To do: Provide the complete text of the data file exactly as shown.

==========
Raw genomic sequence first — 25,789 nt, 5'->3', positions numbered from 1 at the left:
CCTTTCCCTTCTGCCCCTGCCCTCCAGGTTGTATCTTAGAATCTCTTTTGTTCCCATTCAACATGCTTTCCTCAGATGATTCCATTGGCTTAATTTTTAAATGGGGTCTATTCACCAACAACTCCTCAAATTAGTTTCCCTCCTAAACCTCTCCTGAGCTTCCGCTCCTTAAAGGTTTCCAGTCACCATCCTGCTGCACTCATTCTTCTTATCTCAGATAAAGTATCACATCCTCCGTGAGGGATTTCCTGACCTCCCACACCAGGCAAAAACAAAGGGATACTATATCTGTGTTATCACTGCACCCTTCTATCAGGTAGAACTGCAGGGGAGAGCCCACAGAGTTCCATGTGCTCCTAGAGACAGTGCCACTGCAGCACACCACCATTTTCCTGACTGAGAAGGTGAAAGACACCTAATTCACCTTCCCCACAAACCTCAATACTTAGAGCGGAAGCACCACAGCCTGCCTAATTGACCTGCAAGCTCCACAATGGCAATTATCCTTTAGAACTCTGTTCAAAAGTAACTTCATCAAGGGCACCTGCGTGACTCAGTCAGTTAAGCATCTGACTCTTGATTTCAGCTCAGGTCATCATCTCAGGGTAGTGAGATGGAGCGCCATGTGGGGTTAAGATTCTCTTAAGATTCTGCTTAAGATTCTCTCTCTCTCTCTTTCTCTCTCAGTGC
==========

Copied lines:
Raw genomic sequence first — 25,789 nt, 5'->3', positions numbered from 1 at the left:
CCTTTCCCTTCTGCCCCTGCCCTCCAGGTTGTATCTTAGAATCTCTTTTGTTCCCATTCAACATGCTTTCCTCAGATGATTCCATTGGCTTAATTTTTAAATGGGGTCTATTCACCAACAACTCCTCAAATTAGTTTCCCTCCTAAACCTCTCCTGAGCTTCCGCTCCTTAAAGGTTTCCAGTCACCATCCTGCTGCACTCATTCTTCTTATCTCAGATAAAGTATCACATCCTCCGTGAGGGATTTCCTGACCTCCCACACCAGGCAAAAACAAAGGGATACTATATCTGTGTTATCACTGCACCCTTCTATCAGGTAGAACTGCAGGGGAGAGCCCACAGAGTTCCATGTGCTCCTAGAGACAGTGCCACTGCAGCACACCACCATTTTCCTGACTGAGAAGGTGAAAGACACCTAATTCACCTTCCCCACAAACCTCAATACTTAGAGCGGAAGCACCACAGCCTGCCTAATTGACCTGCAAGCTCCACAATGGCAATTATCCTTTAGAACTCTGTTCAAAAGTAACTTCATCAAGGGCACCTGCGTGACTCAGTCAGTTAAGCATCTGACTCTTGATTTCAGCTCAGGTCATCATCTCAGGGTAGTGAGATGGAGCGCCATGTGGGGTTAAGATTCTCTTAAGATTCTGCTTAAGATTCTCTCTCTCTCTCTTTCTCTCTCAGTGC